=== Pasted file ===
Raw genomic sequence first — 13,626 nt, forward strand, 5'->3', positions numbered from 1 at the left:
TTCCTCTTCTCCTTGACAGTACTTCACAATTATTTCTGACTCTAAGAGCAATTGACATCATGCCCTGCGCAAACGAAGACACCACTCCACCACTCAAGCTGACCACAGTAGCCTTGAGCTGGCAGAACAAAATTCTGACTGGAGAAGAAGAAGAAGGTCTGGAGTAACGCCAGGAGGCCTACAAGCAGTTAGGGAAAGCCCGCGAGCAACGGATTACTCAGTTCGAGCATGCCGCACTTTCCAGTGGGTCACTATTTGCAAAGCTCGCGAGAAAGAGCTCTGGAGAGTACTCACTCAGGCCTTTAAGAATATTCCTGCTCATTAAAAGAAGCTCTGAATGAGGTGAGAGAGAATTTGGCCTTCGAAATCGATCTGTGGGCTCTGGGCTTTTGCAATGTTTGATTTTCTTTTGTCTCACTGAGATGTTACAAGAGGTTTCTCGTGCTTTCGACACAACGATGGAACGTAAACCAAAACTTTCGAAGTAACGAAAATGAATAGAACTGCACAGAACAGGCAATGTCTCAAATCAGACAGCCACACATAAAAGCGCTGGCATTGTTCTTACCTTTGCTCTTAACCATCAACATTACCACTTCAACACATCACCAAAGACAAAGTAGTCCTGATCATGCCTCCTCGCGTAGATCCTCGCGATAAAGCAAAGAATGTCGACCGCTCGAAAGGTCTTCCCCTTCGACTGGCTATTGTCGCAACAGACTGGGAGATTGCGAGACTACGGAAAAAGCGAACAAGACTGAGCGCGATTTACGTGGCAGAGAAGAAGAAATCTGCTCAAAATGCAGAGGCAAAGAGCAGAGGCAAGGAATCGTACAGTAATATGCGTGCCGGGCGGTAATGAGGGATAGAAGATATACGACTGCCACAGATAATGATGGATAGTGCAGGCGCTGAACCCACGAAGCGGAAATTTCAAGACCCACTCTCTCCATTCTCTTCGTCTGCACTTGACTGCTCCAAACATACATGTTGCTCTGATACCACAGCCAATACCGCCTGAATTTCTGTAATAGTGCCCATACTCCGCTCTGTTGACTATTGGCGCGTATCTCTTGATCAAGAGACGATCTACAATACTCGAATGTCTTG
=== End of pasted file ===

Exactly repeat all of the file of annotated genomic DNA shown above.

Raw genomic sequence first — 13,626 nt, forward strand, 5'->3', positions numbered from 1 at the left:
TTCCTCTTCTCCTTGACAGTACTTCACAATTATTTCTGACTCTAAGAGCAATTGACATCATGCCCTGCGCAAACGAAGACACCACTCCACCACTCAAGCTGACCACAGTAGCCTTGAGCTGGCAGAACAAAATTCTGACTGGAGAAGAAGAAGAAGGTCTGGAGTAACGCCAGGAGGCCTACAAGCAGTTAGGGAAAGCCCGCGAGCAACGGATTACTCAGTTCGAGCATGCCGCACTTTCCAGTGGGTCACTATTTGCAAAGCTCGCGAGAAAGAGCTCTGGAGAGTACTCACTCAGGCCTTTAAGAATATTCCTGCTCATTAAAAGAAGCTCTGAATGAGGTGAGAGAGAATTTGGCCTTCGAAATCGATCTGTGGGCTCTGGGCTTTTGCAATGTTTGATTTTCTTTTGTCTCACTGAGATGTTACAAGAGGTTTCTCGTGCTTTCGACACAACGATGGAACGTAAACCAAAACTTTCGAAGTAACGAAAATGAATAGAACTGCACAGAACAGGCAATGTCTCAAATCAGACAGCCACACATAAAAGCGCTGGCATTGTTCTTACCTTTGCTCTTAACCATCAACATTACCACTTCAACACATCACCAAAGACAAAGTAGTCCTGATCATGCCTCCTCGCGTAGATCCTCGCGATAAAGCAAAGAATGTCGACCGCTCGAAAGGTCTTCCCCTTCGACTGGCTATTGTCGCAACAGACTGGGAGATTGCGAGACTACGGAAAAAGCGAACAAGACTGAGCGCGATTTACGTGGCAGAGAAGAAGAAATCTGCTCAAAATGCAGAGGCAAAGAGCAGAGGCAAGGAATCGTACAGTAATATGCGTGCCGGGCGGTAATGAGGGATAGAAGATATACGACTGCCACAGATAATGATGGATAGTGCAGGCGCTGAACCCACGAAGCGGAAATTTCAAGACCCACTCTCTCCATTCTCTTCGTCTGCACTTGACTGCTCCAAACATACATGTTGCTCTGATACCACAGCCAATACCGCCTGAATTTCTGTAATAGTGCCCATACTCCGCTCTGTTGACTATTGGCGCGTATCTCTTGATCAAGAGACGATCTACAATACTCGAATGTCTTG